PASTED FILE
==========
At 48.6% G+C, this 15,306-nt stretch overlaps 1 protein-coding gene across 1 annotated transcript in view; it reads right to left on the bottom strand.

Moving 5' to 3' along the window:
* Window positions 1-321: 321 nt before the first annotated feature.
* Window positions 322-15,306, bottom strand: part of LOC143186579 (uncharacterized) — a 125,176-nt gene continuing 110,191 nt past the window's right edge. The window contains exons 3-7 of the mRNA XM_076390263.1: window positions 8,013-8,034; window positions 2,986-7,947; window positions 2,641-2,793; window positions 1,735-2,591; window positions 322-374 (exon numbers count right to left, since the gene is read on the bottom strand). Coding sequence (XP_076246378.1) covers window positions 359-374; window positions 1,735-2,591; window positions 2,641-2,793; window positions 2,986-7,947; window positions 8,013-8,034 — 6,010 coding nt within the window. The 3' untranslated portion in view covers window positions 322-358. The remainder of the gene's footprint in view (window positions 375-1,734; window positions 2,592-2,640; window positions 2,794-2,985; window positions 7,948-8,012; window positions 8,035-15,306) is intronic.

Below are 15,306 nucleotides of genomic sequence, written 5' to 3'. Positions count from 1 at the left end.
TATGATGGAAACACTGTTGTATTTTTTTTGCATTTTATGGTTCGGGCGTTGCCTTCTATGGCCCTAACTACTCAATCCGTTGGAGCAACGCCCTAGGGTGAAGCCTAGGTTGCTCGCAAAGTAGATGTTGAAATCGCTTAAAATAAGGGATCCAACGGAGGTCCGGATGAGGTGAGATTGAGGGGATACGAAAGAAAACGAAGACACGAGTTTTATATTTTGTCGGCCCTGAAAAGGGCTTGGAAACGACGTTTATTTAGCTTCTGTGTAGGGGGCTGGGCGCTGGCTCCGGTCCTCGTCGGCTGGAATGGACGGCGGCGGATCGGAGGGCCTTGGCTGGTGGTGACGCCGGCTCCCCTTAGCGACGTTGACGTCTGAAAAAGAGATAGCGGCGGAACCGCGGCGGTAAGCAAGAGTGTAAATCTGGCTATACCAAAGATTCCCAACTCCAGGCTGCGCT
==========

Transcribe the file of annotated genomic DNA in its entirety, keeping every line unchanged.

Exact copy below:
At 48.6% G+C, this 15,306-nt stretch overlaps 1 protein-coding gene across 1 annotated transcript in view; it reads right to left on the bottom strand.

Moving 5' to 3' along the window:
* Window positions 1-321: 321 nt before the first annotated feature.
* Window positions 322-15,306, bottom strand: part of LOC143186579 (uncharacterized) — a 125,176-nt gene continuing 110,191 nt past the window's right edge. The window contains exons 3-7 of the mRNA XM_076390263.1: window positions 8,013-8,034; window positions 2,986-7,947; window positions 2,641-2,793; window positions 1,735-2,591; window positions 322-374 (exon numbers count right to left, since the gene is read on the bottom strand). Coding sequence (XP_076246378.1) covers window positions 359-374; window positions 1,735-2,591; window positions 2,641-2,793; window positions 2,986-7,947; window positions 8,013-8,034 — 6,010 coding nt within the window. The 3' untranslated portion in view covers window positions 322-358. The remainder of the gene's footprint in view (window positions 375-1,734; window positions 2,592-2,640; window positions 2,794-2,985; window positions 7,948-8,012; window positions 8,035-15,306) is intronic.

Below are 15,306 nucleotides of genomic sequence, written 5' to 3'. Positions count from 1 at the left end.
TATGATGGAAACACTGTTGTATTTTTTTTGCATTTTATGGTTCGGGCGTTGCCTTCTATGGCCCTAACTACTCAATCCGTTGGAGCAACGCCCTAGGGTGAAGCCTAGGTTGCTCGCAAAGTAGATGTTGAAATCGCTTAAAATAAGGGATCCAACGGAGGTCCGGATGAGGTGAGATTGAGGGGATACGAAAGAAAACGAAGACACGAGTTTTATATTTTGTCGGCCCTGAAAAGGGCTTGGAAACGACGTTTATTTAGCTTCTGTGTAGGGGGCTGGGCGCTGGCTCCGGTCCTCGTCGGCTGGAATGGACGGCGGCGGATCGGAGGGCCTTGGCTGGTGGTGACGCCGGCTCCCCTTAGCGACGTTGACGTCTGAAAAAGAGATAGCGGCGGAACCGCGGCGGTAAGCAAGAGTGTAAATCTGGCTATACCAAAGATTCCCAACTCCAGGCTGCGCT